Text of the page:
Champagne Laurent Godard Mannaz Brut NV
- Rich, complex
Laurent Godard speaks of his family as a clan. His great-grandparents met by chance, fell in love and bought a small plot of land in 1920. This was planted to vines shortly thereafter with the family’s vineyard holdings expanding slightly with each subsequent generation. Laurent himself took over the vineyards in the 1980s and has been focused on producing exceptional Champagne since then.
Mannaz is an homage to his clan and serves as their house cuvée. It is a blend of 34% pinot meunier, 24% chardonnay and 20% pinot noir. About a fifth of the blend is drawn from reserve wines to keep the house style consistent every year. This is a fuller style of brut with baked apples, figs and honey on the nose. The savoury backbone lends well to pairing with earthy dishes such as mushrooms and duck.
Full price $90.00 from the producer.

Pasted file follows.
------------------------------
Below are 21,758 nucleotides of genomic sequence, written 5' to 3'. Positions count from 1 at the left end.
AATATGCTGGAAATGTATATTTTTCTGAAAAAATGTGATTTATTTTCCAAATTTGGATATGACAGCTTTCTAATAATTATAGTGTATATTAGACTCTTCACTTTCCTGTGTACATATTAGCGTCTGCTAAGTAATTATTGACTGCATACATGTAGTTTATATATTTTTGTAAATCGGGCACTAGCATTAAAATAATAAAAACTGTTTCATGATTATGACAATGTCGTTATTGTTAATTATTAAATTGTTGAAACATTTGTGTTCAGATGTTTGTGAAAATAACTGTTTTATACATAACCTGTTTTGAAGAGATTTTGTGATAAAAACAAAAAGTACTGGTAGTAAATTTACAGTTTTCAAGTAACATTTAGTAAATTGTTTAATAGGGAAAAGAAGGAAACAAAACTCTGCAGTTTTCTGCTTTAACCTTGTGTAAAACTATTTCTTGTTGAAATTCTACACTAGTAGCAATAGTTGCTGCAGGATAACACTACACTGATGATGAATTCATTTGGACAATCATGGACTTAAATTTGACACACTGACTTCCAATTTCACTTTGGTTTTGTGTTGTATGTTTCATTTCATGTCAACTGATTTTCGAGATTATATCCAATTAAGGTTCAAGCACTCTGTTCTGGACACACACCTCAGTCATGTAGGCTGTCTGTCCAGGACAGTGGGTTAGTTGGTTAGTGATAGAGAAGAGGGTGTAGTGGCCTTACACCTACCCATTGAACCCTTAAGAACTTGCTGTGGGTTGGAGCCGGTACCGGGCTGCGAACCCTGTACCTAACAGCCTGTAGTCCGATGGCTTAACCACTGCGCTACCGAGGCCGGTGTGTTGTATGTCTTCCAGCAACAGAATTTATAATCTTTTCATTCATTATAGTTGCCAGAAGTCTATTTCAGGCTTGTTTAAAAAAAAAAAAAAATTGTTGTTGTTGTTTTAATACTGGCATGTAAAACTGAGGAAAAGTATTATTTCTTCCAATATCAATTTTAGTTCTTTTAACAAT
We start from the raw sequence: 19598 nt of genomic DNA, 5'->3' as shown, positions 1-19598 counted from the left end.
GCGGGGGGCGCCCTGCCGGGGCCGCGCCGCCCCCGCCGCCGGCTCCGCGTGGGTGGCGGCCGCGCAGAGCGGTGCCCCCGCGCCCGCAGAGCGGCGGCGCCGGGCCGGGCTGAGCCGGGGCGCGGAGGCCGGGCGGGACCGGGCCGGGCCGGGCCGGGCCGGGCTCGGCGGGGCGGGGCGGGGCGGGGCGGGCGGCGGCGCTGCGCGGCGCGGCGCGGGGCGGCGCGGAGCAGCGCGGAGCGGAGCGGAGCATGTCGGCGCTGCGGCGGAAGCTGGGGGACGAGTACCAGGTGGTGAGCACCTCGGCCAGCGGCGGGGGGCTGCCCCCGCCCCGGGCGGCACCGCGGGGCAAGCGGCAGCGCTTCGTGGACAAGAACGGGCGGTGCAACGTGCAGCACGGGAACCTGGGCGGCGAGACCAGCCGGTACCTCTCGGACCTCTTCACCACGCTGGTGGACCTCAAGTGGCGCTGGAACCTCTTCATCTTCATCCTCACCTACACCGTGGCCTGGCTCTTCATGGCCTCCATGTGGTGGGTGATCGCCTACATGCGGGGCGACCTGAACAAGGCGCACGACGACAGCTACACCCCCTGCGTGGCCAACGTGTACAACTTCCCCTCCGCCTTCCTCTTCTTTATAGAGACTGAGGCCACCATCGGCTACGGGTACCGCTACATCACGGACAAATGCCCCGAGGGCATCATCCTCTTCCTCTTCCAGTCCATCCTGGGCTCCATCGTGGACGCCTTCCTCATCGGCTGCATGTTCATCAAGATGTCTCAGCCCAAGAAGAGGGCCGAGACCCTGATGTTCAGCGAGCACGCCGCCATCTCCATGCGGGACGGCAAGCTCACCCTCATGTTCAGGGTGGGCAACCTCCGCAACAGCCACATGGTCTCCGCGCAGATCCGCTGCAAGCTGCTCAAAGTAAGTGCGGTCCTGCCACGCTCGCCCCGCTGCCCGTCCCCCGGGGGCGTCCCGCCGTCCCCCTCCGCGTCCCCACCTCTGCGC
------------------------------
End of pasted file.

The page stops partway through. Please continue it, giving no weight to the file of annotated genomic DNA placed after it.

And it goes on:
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- Alcohol by Vol.
- Bottle Vol
- Blend Info
- 34% Pinot Meunier 24% Chardonnay 20% Pinot Noir
- Serving Temp.
Champagne is not generic sparkling wine, it's a region. There I said it. Get it right people. The reason the French get their lingerie in a twizzle when we call Trilogy 'Champoyne' is the history, the money and the angst that have all gone into making Champagne what it is today: a bureaucratic, strictly controlled, marketing-driven behemoth, that still manages to pump out some of the world's finest and most consistent wines. Adding bubbles to wine was a masterstroke of genius, and makes wine from marginal regions not only palatable, but unique and eminently desirable. But it's the way the grapes are grown, the land they're grown in, and the way the bubbles are generated that makes traditional method sparkling (which all Champagne is) special. There will always be alternatives, but none have the history and marketing power of the luxury Champagne powerhouses. You're not buying wine; you're buying a brand name. And that's ok.